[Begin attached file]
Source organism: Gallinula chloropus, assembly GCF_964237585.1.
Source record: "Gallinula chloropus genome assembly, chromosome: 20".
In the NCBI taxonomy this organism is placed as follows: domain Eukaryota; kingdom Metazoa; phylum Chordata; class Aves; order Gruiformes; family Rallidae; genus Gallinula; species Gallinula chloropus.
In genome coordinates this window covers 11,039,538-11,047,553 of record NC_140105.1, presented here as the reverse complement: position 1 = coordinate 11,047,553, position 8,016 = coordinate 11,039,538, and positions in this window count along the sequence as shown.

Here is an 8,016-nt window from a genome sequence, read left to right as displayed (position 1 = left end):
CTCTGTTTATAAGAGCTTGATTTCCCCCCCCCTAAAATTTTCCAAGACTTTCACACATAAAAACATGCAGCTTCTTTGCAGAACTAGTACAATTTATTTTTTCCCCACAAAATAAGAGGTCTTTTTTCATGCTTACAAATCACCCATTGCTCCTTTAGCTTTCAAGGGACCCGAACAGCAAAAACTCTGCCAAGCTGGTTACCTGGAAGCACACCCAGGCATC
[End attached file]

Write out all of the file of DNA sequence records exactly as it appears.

Source organism: Gallinula chloropus, assembly GCF_964237585.1.
Source record: "Gallinula chloropus genome assembly, chromosome: 20".
In the NCBI taxonomy this organism is placed as follows: domain Eukaryota; kingdom Metazoa; phylum Chordata; class Aves; order Gruiformes; family Rallidae; genus Gallinula; species Gallinula chloropus.
In genome coordinates this window covers 11,039,538-11,047,553 of record NC_140105.1, presented here as the reverse complement: position 1 = coordinate 11,047,553, position 8,016 = coordinate 11,039,538, and positions in this window count along the sequence as shown.

Here is an 8,016-nt window from a genome sequence, read left to right as displayed (position 1 = left end):
CTCTGTTTATAAGAGCTTGATTTCCCCCCCCCTAAAATTTTCCAAGACTTTCACACATAAAAACATGCAGCTTCTTTGCAGAACTAGTACAATTTATTTTTTCCCCACAAAATAAGAGGTCTTTTTTCATGCTTACAAATCACCCATTGCTCCTTTAGCTTTCAAGGGACCCGAACAGCAAAAACTCTGCCAAGCTGGTTACCTGGAAGCACACCCAGGCATC